LRT extension design copied from Filsystems
EDSA MADNESS: Everyday, motorists and commuters passing that busy stretch of EDSA between Monumento in Caloocan and North Ave. in Quezon City are incensed by the heavy, bruising traffic, especially during rush hours.
One reason for the mess is the narrowing of the road with the ongoing work of the contractor building the columns for the projected light rail transit line to connect the LRT-1 terminal in Monumento to the MRT end-station at EDSA-North Ave.
The latest tidbit on the project is that Light Rail Transit Administration officials will be sued for syndicated estafa for allegedly copying and using without permission the design by another company that had submitted an earlier bid offer.
The Filipinas (Prefab Bldg.) Systems, or Filsystems, said it would sue LRTA officials headed by their president Mel Robles for alleged infringement on Filsystems’ rights to its extension design registered under Copyright No. 1-2006-07 on April 24, 2006.
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PROJECT UPDATE: The LRTA commitment to President Gloria Arroyo is to finish and start operating that EDSA elevated rail link before the May 2010 elections. (Yes, there will be elections.)
As of last week, ground work on the 5.71-km line on EDSA from Balintawak to North Ave., estimated to cost P1,402 million, was more than 15 percent complete.
Connecting the LRT terminal in Caloocan to the new Balintawak station, covering a distance of 2.7 km, will cost P1,398 million. Work on it was 13.8 percent complete as of last week.
The entire project, including civil and architectural works, three new stations at Balintawak, Roosevelt and North Ave., electromechanical works (except rolling stock), was initially estimated to cost P6,322.85 million.
The copyright suit may cost LRTA officials a hefty sum. If found guilty, they will have to pay for the crime of pirating the exclusive Filsystems design. The royalties due Filsystems will be another matter.
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MESSY MESHING: Although the old LRT-1 and the MRT on EDSA will finally be connected in three points — in Baclaran, North Ave. and Caloocan — to close the transport loop, their rail cars are not interchangeable.
Passengers commuting around the loop will have to disembark and then board again for their train connection. The same problem of lack of planning and integration is true with the other LRT line from Divisoria to Marikina passing through Cubao, QC.
There is supposed to be a centralized LRT authority to coordinate and seamlessly mesh the operation of all the lines, but many factors, including business considerations, prevent a workable integration.
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BID HIDDEN?: Albert Reyes, Filsystems lawyer, said the entire LRT extension design — including the designation of three stations, the train system, communications, signaling, ticketing and electric power system — is owned and copyrighted by Filsystems.
In July 2004, Filsystems submitted an unsolicited bid proposal to LRTA, complete with the required feasibility study, the basic contractual terms and the obligations of the proponent and the government, and the technical and financial components under Rule 10 of Unsolicited Proposals of the BOT Law.
Under the law, LRTA must inform any bidder within 30 days of his submission if the unsolicited bid was complete or incomplete. If complete, LRTA must declare it accepted or rejected within 60 days.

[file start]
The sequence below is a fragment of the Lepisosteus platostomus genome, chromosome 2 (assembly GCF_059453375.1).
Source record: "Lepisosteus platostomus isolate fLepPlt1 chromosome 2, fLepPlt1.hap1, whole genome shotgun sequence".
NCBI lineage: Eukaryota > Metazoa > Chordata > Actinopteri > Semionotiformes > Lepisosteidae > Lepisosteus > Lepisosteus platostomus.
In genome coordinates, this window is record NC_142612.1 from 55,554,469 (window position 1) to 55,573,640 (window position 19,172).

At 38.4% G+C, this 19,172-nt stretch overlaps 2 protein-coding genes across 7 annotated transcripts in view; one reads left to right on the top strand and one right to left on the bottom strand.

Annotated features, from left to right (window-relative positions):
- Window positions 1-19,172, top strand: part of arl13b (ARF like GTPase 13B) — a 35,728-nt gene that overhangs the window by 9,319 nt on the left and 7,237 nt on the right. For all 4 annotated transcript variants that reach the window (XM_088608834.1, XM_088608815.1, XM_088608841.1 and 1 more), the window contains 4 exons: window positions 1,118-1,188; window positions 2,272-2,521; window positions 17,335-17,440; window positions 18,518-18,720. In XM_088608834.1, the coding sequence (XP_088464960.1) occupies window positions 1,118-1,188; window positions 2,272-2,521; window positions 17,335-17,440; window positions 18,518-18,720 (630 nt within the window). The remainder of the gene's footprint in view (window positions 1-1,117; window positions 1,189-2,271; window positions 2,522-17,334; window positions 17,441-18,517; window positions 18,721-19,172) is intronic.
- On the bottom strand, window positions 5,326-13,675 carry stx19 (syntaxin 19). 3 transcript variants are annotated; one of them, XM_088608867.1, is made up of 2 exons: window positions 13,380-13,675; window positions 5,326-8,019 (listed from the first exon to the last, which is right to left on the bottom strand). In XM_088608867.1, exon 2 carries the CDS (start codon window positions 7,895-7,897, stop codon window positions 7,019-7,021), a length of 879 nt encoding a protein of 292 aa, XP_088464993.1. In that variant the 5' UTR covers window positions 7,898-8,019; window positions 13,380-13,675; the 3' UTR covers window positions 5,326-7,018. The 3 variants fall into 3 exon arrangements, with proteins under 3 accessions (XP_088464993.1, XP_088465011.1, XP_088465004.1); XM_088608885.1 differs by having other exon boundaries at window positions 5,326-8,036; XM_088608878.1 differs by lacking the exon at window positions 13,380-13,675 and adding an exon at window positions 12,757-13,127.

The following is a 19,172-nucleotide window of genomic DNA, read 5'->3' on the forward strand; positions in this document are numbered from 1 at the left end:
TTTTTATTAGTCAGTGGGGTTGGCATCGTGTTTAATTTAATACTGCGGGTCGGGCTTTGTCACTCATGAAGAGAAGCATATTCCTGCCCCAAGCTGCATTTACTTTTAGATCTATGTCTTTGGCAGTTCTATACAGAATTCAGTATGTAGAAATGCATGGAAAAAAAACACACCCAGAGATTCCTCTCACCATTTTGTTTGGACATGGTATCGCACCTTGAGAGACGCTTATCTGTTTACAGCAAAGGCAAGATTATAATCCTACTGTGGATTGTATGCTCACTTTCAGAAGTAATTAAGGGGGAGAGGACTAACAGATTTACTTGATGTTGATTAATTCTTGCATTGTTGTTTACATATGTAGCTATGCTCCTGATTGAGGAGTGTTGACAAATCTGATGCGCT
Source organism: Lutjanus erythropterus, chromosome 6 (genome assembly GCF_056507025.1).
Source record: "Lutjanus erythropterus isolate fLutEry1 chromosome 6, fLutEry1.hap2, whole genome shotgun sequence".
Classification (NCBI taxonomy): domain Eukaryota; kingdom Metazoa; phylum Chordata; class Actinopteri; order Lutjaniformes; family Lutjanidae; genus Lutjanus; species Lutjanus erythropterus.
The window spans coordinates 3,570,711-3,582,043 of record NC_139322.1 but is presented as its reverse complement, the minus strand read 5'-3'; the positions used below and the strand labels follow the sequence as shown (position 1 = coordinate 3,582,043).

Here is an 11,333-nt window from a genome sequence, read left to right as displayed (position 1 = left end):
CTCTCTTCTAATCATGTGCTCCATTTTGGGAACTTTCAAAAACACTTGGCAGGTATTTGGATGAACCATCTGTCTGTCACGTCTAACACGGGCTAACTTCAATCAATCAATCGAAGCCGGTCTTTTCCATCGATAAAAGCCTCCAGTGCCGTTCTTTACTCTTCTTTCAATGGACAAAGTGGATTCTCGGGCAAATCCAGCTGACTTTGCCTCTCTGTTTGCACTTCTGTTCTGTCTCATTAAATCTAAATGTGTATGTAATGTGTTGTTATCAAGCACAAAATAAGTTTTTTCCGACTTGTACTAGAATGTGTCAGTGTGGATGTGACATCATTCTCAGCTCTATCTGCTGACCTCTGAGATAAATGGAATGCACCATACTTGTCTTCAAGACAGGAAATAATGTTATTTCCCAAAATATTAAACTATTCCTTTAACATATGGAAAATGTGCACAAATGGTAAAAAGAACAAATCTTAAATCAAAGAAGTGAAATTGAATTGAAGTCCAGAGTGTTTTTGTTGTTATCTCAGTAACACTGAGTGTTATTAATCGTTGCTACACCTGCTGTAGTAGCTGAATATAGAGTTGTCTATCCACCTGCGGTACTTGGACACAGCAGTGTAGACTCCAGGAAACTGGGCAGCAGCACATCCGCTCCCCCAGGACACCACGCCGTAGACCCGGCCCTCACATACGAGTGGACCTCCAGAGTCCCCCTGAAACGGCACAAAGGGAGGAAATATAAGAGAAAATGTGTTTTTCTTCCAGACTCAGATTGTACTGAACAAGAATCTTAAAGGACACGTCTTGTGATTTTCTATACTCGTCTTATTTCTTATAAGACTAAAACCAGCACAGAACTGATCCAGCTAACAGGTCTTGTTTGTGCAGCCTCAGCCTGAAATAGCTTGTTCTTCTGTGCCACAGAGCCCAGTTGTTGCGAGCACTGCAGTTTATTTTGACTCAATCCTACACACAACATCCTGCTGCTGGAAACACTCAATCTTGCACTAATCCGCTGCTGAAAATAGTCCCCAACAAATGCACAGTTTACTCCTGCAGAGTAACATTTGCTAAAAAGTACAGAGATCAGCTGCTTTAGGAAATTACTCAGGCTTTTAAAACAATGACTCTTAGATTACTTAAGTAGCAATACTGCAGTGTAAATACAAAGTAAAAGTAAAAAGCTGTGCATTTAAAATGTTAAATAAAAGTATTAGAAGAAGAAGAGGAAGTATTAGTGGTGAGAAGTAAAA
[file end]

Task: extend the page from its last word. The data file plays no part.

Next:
Reyes said LRTA failed to inform the National Economic and Development Authority that there was a pending unsolicited bid, so NEDA was not aware of the Filsystems offer when it shifted to solicited bids.
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PADDED FEE: Reyes said that in its meeting of Nov. 29, 2006, the Cabinet was merely shown a Pentel pen overlay copy of the Filsystems design, which he said LRTA passed off as its own.
In a hearing of the House oversight committee, it was disclosed that LRTA asked the Department of Budget and Management on Nov. 24, 2006, for P101.8 million for design consultancy (for a non-existent original design?). The amount was to be taken from a $9.6-million outlay for project supervision.
The going rate in the industry, he said, is 1 percent supervision fee. For a $120-million project, the fee should be $1.2 million — which is only one-eighth of the $9.6 million that LRTA asked for project supervision.
The detailed design is to be supplied by the winning bidder. Since the design concept was submitted by Filsystems, a losing bidder, it should not have been used.
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ERRATUM: My Postscript last Sunday on the dismissal by the Makati City Prosecutor’s office of a complaint for robbery in band against 14 persons, including me, said:
“Others accused — but also cleared by the prosecutor — were Lorna Kapunan, Erlinda Ilusorio-Bildner, Kelly Ilusorio-Raab, Raul Baria, Dennis R. Manzanal, Bernadette Yanzon-Blanco, John Benedict Sioson, Jose Ma. Ozamiz, Wilfredo Muñoz and Jose E. B. Antonio. Antonio and Muñoz are/were security officers of the office building.”
I apologize to Mr. Antonio for giving the wrong impression that he is a security guard of the Pacific Star building in Makati where the imagined robbery supposedly took place. The dismissal resolution correctly described the two gentlemen as President and Head of Safety, respectively, of Pacific Star.
Unintentionally, the misidentification in Postscript highlighted the fact that I really had not met nor did I know all my 13 co-respondents and, therefore, could not have confederated or connived with them to commit robbery.
I learned only yesterday that Ambassador Jose E. B. Antonio was, among other things, a special envoy to China and chair of the Philippine-China Business Council. His firm, Century Properties Inc., owns and manages the Pacific Star. He is one of the country’s real estate tycoons.